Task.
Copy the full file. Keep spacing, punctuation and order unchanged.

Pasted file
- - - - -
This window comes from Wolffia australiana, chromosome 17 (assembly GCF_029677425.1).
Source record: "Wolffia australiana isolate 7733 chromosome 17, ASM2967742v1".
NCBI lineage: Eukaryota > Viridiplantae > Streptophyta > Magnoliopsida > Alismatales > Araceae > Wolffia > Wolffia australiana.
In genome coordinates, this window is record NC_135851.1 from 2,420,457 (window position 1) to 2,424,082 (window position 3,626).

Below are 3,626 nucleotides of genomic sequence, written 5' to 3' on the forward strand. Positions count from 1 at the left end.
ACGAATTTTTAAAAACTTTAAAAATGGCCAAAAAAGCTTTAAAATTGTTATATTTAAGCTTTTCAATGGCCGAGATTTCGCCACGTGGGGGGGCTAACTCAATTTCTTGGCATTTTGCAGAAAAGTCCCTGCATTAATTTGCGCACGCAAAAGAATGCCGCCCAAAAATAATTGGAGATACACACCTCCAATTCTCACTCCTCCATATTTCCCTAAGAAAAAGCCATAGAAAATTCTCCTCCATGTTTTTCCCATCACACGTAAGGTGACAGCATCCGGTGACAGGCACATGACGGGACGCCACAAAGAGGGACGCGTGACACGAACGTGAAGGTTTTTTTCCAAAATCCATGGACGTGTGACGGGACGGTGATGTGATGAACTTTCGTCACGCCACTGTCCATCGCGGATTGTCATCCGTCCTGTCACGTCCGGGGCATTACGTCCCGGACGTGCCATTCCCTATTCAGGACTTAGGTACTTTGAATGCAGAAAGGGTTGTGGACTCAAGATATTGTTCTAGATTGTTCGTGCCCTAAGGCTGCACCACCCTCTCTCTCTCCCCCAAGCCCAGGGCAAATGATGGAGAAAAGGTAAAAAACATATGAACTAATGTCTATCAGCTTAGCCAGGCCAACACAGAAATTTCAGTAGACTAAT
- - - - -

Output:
This window comes from Wolffia australiana, chromosome 17 (assembly GCF_029677425.1).
Source record: "Wolffia australiana isolate 7733 chromosome 17, ASM2967742v1".
NCBI lineage: Eukaryota > Viridiplantae > Streptophyta > Magnoliopsida > Alismatales > Araceae > Wolffia > Wolffia australiana.
In genome coordinates, this window is record NC_135851.1 from 2,420,457 (window position 1) to 2,424,082 (window position 3,626).

Below are 3,626 nucleotides of genomic sequence, written 5' to 3' on the forward strand. Positions count from 1 at the left end.
ACGAATTTTTAAAAACTTTAAAAATGGCCAAAAAAGCTTTAAAATTGTTATATTTAAGCTTTTCAATGGCCGAGATTTCGCCACGTGGGGGGGCTAACTCAATTTCTTGGCATTTTGCAGAAAAGTCCCTGCATTAATTTGCGCACGCAAAAGAATGCCGCCCAAAAATAATTGGAGATACACACCTCCAATTCTCACTCCTCCATATTTCCCTAAGAAAAAGCCATAGAAAATTCTCCTCCATGTTTTTCCCATCACACGTAAGGTGACAGCATCCGGTGACAGGCACATGACGGGACGCCACAAAGAGGGACGCGTGACACGAACGTGAAGGTTTTTTTCCAAAATCCATGGACGTGTGACGGGACGGTGATGTGATGAACTTTCGTCACGCCACTGTCCATCGCGGATTGTCATCCGTCCTGTCACGTCCGGGGCATTACGTCCCGGACGTGCCATTCCCTATTCAGGACTTAGGTACTTTGAATGCAGAAAGGGTTGTGGACTCAAGATATTGTTCTAGATTGTTCGTGCCCTAAGGCTGCACCACCCTCTCTCTCTCCCCCAAGCCCAGGGCAAATGATGGAGAAAAGGTAAAAAACATATGAACTAATGTCTATCAGCTTAGCCAGGCCAACACAGAAATTTCAGTAGACTAAT